Older Americans today are healthier and more active than ever before. With the aging of the baby boomer generation, people over 65 are the fastest-growing population in the U.S. By 2030, there will be more than 70 million people age 65 and older, with between 85–90 percent of them licensed to drive.
Senior drivers are among the safest drivers since they often reduce their risk of injury by wearing safety belts, not drinking and driving, self-restricting their driving due to safety concerns and by observing speed limits. However, seniors are also more likely to be injured or killed in a crash due to age-related fragility.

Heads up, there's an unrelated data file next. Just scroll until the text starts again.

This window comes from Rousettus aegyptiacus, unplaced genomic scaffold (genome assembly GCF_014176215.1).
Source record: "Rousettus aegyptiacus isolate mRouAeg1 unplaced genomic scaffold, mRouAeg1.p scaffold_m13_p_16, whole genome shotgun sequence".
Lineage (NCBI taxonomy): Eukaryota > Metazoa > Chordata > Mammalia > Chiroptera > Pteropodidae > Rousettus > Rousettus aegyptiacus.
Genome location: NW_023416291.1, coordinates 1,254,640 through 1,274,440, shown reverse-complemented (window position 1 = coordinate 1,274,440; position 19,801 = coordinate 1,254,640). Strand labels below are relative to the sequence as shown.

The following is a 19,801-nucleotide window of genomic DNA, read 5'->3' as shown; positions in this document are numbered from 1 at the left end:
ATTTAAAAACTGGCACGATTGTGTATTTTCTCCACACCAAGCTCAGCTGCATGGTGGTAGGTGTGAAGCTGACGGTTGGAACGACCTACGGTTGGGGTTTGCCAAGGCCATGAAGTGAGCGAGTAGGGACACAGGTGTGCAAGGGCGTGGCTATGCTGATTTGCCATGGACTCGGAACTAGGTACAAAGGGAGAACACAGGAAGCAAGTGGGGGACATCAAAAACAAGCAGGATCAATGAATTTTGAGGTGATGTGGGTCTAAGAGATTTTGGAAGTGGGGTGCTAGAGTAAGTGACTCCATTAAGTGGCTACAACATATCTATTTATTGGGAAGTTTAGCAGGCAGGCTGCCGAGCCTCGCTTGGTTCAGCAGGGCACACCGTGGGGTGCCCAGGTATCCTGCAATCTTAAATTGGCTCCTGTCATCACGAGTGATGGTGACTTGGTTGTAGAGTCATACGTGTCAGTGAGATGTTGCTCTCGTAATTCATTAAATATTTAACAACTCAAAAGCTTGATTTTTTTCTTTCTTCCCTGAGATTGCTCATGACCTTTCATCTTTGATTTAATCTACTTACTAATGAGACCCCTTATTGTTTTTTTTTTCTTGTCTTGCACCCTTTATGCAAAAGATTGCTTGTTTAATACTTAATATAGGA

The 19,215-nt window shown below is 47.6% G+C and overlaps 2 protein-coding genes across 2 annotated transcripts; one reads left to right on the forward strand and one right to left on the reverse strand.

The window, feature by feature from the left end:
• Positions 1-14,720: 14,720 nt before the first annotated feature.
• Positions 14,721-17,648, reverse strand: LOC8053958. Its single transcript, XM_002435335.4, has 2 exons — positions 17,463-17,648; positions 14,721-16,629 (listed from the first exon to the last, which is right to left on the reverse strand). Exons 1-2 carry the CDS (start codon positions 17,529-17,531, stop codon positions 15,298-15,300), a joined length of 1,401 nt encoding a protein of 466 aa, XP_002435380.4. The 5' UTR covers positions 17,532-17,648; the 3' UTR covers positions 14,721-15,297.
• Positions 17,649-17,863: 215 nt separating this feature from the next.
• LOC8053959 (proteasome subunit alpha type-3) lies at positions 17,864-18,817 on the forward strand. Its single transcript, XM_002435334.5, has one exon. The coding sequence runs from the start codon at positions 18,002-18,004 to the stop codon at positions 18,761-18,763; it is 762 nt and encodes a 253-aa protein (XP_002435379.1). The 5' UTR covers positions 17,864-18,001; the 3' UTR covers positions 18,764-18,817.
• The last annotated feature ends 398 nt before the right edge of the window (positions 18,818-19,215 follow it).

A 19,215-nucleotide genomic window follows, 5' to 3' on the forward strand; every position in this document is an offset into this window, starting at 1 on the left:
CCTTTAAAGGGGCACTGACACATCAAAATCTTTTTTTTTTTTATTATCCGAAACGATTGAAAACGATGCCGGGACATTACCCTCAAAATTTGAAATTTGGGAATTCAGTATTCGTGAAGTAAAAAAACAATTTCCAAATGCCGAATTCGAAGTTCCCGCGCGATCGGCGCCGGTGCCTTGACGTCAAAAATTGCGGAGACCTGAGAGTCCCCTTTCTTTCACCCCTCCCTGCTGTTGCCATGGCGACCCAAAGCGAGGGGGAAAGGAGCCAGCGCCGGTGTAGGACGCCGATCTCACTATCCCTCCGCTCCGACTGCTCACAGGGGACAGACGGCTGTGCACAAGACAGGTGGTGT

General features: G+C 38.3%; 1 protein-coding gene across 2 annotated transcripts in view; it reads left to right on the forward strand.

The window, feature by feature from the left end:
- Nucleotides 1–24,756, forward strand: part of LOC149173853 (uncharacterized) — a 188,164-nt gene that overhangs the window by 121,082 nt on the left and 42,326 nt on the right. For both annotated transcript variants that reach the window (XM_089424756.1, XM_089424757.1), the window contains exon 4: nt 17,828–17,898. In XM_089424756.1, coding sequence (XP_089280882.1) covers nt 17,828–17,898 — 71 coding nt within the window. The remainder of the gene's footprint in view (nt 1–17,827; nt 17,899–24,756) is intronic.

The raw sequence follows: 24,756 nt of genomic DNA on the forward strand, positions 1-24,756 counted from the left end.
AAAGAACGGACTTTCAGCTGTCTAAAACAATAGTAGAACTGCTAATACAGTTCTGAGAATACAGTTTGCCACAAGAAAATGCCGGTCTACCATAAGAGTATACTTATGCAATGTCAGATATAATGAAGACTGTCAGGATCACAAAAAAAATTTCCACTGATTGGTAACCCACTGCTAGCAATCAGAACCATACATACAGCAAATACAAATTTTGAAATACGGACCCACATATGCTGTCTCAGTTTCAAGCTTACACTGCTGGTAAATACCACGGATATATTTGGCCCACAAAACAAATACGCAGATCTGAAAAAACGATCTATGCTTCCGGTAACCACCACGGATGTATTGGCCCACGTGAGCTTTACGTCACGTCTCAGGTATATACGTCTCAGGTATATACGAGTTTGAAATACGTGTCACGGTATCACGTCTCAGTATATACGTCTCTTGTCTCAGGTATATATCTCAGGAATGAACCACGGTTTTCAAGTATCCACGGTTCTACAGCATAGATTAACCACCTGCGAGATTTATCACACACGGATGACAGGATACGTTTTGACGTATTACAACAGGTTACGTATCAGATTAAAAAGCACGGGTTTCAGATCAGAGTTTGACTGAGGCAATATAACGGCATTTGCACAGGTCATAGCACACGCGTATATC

State licensing agencies can help extend safe mobility for the older and medically at-risk drivers by using their licensing policies and practices to identify and assess at-risk-drivers while using restrictions and remediation to help senior drivers compensate for functional impairments.
Just because someone is 75, 85, or even 95 years old does not mean that their ability to drive safely has been compromised. Policies and practices designed to improve senior safety and mobility must take this reality into account and decisions about driving should be made on a case-by- case basis, not chronological age.
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